Trekking the Sabine Hills: to praise Italy, summer and freedom Vacation on foot| Instant News


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oggio Mirteto, Cantalupo, Casperia, Vacone, Configni, Stroncone. Cities on top of a hill in the ancient land of Sabina, calling each other across patchwork vineyards and cornfields. Forests, gardens, olive groves. You can drive to these places, of course. But my experience is, when you arrive on foot they are different. They are better. And the best in summer.

You will need water at all times for this adventure. Lightweight backpack with only one change of clothes. Trekking shoes on your feet, poles in your hands, sweat shirts and shorts and underwear. Plus a wide-brimmed hat, pattern and large sun cream. Then, surrender yourself to the heat and crickets.

The beginning is quite simple. An hour’s train ride is ferocious in the northeast next to Tiber, from Tiburtina Roma station to Poggio Mirteto Scalo. Then climb four miles, cross country, to Poggio Mirteto. This will make you familiar with the idea that every place you will go in the coming days is at the top of a long, steep slope. The fact poggio meaning small hill. I remember the chalky paths between dry bushes that were so high that their bushes waved above our heads. You enter the city through a narrow stone arch perched above a mere drop. You can look down and feel satisfied.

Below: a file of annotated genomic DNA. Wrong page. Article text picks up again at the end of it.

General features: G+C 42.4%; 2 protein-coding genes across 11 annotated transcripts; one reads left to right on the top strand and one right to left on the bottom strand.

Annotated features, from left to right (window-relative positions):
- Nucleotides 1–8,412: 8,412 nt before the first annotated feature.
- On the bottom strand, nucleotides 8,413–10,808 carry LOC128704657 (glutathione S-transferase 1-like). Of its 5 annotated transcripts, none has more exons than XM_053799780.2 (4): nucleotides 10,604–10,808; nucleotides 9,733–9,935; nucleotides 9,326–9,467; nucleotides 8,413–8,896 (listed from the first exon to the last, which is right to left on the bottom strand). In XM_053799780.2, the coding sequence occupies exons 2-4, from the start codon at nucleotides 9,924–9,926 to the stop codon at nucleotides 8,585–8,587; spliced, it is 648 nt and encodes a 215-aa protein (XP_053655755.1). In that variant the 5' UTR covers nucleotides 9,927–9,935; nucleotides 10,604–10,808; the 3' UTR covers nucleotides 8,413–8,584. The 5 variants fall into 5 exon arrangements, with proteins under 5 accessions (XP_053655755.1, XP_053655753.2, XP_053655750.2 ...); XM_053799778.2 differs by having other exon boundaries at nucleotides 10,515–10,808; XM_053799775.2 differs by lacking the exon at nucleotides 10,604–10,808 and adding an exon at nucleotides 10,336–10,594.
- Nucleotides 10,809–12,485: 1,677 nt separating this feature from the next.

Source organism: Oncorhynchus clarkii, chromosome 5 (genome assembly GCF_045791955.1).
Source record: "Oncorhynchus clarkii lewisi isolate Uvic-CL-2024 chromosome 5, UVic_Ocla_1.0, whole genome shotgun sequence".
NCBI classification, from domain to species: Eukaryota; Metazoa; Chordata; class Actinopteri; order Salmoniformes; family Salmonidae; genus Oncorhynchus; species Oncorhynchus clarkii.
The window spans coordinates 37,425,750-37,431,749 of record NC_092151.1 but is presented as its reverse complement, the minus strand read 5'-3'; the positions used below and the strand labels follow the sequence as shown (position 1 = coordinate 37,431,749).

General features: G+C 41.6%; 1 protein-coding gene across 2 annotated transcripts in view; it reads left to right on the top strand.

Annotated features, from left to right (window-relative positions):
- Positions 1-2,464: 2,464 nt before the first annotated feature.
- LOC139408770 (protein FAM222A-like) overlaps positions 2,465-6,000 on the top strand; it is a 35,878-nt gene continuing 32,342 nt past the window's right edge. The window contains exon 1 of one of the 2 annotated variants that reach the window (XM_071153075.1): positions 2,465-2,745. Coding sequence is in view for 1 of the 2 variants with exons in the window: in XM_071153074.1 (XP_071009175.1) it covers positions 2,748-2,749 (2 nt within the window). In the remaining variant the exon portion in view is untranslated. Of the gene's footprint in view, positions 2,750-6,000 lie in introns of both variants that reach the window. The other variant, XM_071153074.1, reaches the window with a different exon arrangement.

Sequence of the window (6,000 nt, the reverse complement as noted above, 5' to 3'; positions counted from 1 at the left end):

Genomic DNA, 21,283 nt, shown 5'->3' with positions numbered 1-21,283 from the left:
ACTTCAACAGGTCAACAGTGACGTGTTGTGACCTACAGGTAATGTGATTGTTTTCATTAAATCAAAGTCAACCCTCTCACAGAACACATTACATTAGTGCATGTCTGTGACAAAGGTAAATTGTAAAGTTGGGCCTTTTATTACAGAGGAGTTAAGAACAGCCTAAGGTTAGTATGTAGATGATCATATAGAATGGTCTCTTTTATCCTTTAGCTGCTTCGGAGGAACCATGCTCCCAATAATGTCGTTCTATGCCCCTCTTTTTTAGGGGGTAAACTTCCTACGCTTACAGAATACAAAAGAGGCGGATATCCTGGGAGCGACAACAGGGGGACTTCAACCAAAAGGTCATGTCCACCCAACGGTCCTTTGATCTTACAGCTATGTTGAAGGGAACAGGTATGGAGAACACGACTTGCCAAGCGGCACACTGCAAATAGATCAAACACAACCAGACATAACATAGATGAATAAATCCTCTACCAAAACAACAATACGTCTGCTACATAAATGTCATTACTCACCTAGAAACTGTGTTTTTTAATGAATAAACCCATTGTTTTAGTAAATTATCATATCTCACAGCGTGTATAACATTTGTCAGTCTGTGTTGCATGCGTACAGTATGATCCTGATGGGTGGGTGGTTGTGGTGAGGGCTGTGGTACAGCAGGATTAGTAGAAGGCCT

The key to running in the heat is to start before daybreak and get into it. So, check Poggio in the afternoon you arrive, then get up early and get up at five. Piazza Martiri della Libertà has a dusty decoration, more oval-shaped extending from a tree than a square. The creamy baroque church at one end and the hard brick cathedral at the other. Beautiful facade, green patches. A strong yucca tree blew rocks from the 15th century. On an elegant table Caffé Gentili You can practice ordering the first cedrata. Made from Calabrian cedro, a large yellow orange, and served in a small bottle that you pour on broken ice, this drink is sharp ecstasy and quenches thirst. You will need it.

Poggio Mirteto.
Poggio Mirteto. Photo: Valerio May / Alamy

One final requirement. It is difficult to find detailed paper maps in Italy. The countryside is also not thick with finger poles pointing to the road. If you will avoid the streets, you need a climbing application to find the path – they are easily available. And it’s wise to plan at least the start of the route every day the night before; then, when you close your B&B door at an ungodly hour, you will know where you are going.

There was special intimacy to slip out of the medieval wall while it was still night. Thankfully, that day began to decline. The deep shadows of the trees were clandestine and fresh, the grass dewy, cool in the air, and around the atmosphere a calm plant-based pressure towards the splendor of the rising sun.